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Seesaw app used by US schools hacked to send explicit images


An app for parents and teachers said last week that accounts have been compromised after some parents reported receiving messages that included an explicit photo. 

Attack brief 

The image was shared privately with parents and teachers through the app Seesaw in Illinois, New York, Oklahoma, and Texas recently. 

A spokesperson for Seasaw reached out to Gizmodo to explain that “less than 0.5% of Seesaw users” were affected by the hacking incident. 

In an emailed statement, its vice president of marketing, Sunniya Saleem, said that “specific user accounts were compromised by an outside actor” and “we are taking this extremely seriously.” 

“Our team continues to monitor the situation to ensure we prevent further spread of these images from being sent or seen by any Seesaw users,” she said. 

The photo was sent to parents and teachers as a link shortening service called, which obscures the actual web address. Some users’ chats displayed the image automatically. 

The company wrote in a follow-up email that the hackers did not gain administrative access to Seesaw, but instead breached individual user accounts through “credential stuffing” attacks. This type of attack involves hackers searching previous data breaches for usernames and passwords and using those passwords to access other accounts. 

It is recommended to never reuse the same password across multiple sites due to the frequency of credential stuffing attacks like these. 

Hackers increasingly target education 

Cyberattacks continue to escalate in the education sector. In July, Check Point Research (CPR) found that the education sector was hit the hardest by cyberattacks, with an average of 1,739 attacks per organisation weekly, impacting schools, universities, and research centres. 

Weekly average number of attacks per organisation globally – education sector vs other sectors (2020 – 2021) Source: Check Point Research

More than half of the countries studied by CPR have the education sector as the most attacked sector, and 94% of them have it among the three most attacked sectors. 

What do hackers intend to gain from the education sector?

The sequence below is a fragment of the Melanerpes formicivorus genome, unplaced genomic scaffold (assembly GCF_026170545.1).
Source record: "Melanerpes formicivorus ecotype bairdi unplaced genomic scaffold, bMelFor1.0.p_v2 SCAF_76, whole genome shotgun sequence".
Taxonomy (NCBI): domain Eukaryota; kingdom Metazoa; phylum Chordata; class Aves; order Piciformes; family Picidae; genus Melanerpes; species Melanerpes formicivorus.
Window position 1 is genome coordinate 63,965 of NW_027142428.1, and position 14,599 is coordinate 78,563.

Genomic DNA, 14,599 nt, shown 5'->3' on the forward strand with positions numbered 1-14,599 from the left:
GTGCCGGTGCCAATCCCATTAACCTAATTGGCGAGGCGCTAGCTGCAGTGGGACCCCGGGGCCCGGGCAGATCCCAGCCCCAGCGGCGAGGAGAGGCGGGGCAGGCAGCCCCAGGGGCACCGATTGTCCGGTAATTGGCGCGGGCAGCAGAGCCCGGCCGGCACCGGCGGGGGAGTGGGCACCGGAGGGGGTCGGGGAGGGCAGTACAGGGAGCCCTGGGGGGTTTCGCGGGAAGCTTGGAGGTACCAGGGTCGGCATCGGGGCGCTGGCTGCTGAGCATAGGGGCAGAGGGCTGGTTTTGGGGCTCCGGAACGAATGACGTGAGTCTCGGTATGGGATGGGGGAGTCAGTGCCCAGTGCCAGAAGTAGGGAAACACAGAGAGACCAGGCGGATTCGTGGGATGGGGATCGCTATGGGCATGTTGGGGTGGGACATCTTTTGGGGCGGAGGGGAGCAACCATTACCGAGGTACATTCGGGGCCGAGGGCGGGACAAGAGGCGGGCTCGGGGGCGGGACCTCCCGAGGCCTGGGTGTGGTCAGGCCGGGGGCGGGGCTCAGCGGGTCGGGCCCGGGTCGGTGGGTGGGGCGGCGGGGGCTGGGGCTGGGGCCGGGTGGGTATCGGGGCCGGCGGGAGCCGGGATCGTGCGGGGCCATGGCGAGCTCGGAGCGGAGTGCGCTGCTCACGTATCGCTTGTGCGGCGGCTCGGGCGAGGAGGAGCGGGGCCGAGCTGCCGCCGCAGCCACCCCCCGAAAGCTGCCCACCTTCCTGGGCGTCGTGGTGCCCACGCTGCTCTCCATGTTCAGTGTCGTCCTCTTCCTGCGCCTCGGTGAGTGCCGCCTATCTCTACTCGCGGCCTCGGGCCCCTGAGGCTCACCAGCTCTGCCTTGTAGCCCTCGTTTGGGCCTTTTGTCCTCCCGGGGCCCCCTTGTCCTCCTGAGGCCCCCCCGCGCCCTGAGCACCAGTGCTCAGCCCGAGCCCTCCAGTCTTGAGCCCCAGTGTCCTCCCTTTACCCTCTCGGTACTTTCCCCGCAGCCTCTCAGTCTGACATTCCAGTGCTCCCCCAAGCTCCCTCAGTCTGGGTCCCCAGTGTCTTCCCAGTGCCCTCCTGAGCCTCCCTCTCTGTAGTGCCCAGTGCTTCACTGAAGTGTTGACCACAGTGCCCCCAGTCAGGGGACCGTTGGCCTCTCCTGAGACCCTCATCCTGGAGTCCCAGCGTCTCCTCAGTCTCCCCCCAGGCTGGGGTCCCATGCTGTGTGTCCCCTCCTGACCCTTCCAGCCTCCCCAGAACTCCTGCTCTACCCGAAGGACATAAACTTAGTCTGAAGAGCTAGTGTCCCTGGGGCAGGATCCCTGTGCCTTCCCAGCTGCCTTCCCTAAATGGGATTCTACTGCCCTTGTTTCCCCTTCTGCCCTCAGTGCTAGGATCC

1. Chances to make money. Money is often the main motivation for hacking. In 2018, 79 percent of educational institutions were targeted for financial reasons. Considering the size and potential profits, data theft risk, and espionage opportunities available in the education sector, cybercriminals consider it an ideal target. Everybody, from students to faculty members to third parties, is at risk.  
  2. Personally identifiable information (PII). The higher education sector is a goldmine for PII. Besides student credit histories, alumni and employee data are available. From loans and bank accounts to passport information, universities and colleges store all kinds of valuable information. 
  3. Confidential, valuable research. National and non-state actors increasingly target institutions for valuable research data. Hackers may also want to steal other information depending on the size and resources of the school. Individual hackers and state actors may be interested in valuable information held by large research universities. 

How can educational institutions confidently address cybersecurity issues? 

As the threat landscape evolves and attacks continue to accelerate, an experienced cybersecurity team can provide the strongest education-centred defence and containment platform available for addressing current cybersecurity threats. 

Ahmed Khanji

Ahmed Khanji

Ahmed Khanji is the CEO of Gridware, a leading cybersecurity consultancy based in Sydney, Australia. An emerging thought leader in cybersecurity, Ahmed is an Adjunct Professor at Western Sydney University and regularly contributes to cybersecurity conversations in Australia. As well as his extensive background as a security advisor to large Australian Enterprises, he is a regular keynote speaker and guest lecturer on offensive cybersecurity topics and blockchain.


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